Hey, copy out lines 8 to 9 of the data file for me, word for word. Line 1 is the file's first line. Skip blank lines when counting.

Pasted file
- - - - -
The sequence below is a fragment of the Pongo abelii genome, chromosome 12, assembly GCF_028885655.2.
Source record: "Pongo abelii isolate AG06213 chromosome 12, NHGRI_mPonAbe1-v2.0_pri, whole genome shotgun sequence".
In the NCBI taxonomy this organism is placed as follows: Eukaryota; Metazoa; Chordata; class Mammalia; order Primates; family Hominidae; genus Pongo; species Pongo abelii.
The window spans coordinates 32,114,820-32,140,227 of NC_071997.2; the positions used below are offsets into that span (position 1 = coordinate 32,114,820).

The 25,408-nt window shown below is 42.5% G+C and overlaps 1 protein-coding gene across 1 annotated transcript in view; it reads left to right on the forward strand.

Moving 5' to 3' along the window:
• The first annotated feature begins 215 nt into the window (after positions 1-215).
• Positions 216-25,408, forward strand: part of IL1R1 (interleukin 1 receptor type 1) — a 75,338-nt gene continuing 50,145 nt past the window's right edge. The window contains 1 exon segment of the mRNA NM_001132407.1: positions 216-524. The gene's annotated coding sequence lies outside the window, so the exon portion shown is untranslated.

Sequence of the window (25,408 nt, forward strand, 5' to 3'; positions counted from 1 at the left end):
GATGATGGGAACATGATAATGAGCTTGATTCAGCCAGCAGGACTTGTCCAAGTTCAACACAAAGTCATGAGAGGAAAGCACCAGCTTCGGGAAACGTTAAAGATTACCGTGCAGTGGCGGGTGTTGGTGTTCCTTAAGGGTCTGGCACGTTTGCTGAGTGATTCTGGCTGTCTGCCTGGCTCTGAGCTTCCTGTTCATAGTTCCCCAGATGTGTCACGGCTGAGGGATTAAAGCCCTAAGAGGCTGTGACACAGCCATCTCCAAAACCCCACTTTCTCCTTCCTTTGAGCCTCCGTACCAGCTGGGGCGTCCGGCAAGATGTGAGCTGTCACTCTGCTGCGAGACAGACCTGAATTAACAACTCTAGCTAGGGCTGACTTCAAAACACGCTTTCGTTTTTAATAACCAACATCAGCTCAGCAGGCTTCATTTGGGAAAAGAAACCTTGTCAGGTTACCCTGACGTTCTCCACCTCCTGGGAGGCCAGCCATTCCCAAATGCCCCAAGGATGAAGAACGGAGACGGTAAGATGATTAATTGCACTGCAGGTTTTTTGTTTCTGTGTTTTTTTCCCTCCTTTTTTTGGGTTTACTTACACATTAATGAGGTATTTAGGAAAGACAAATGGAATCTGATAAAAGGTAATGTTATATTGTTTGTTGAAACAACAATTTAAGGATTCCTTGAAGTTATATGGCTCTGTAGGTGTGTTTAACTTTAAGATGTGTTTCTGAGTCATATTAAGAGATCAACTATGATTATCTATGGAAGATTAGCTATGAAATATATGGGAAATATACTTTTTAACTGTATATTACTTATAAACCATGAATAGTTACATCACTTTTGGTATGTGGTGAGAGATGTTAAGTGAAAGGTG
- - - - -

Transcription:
• Positions 216-25,408, forward strand: part of IL1R1 (interleukin 1 receptor type 1) — a 75,338-nt gene continuing 50,145 nt past the window's right edge. The window contains 1 exon segment of the mRNA NM_001132407.1: positions 216-524. The gene's annotated coding sequence lies outside the window, so the exon portion shown is untranslated.

Sequence of the window (25,408 nt, forward strand, 5' to 3'; positions counted from 1 at the left end):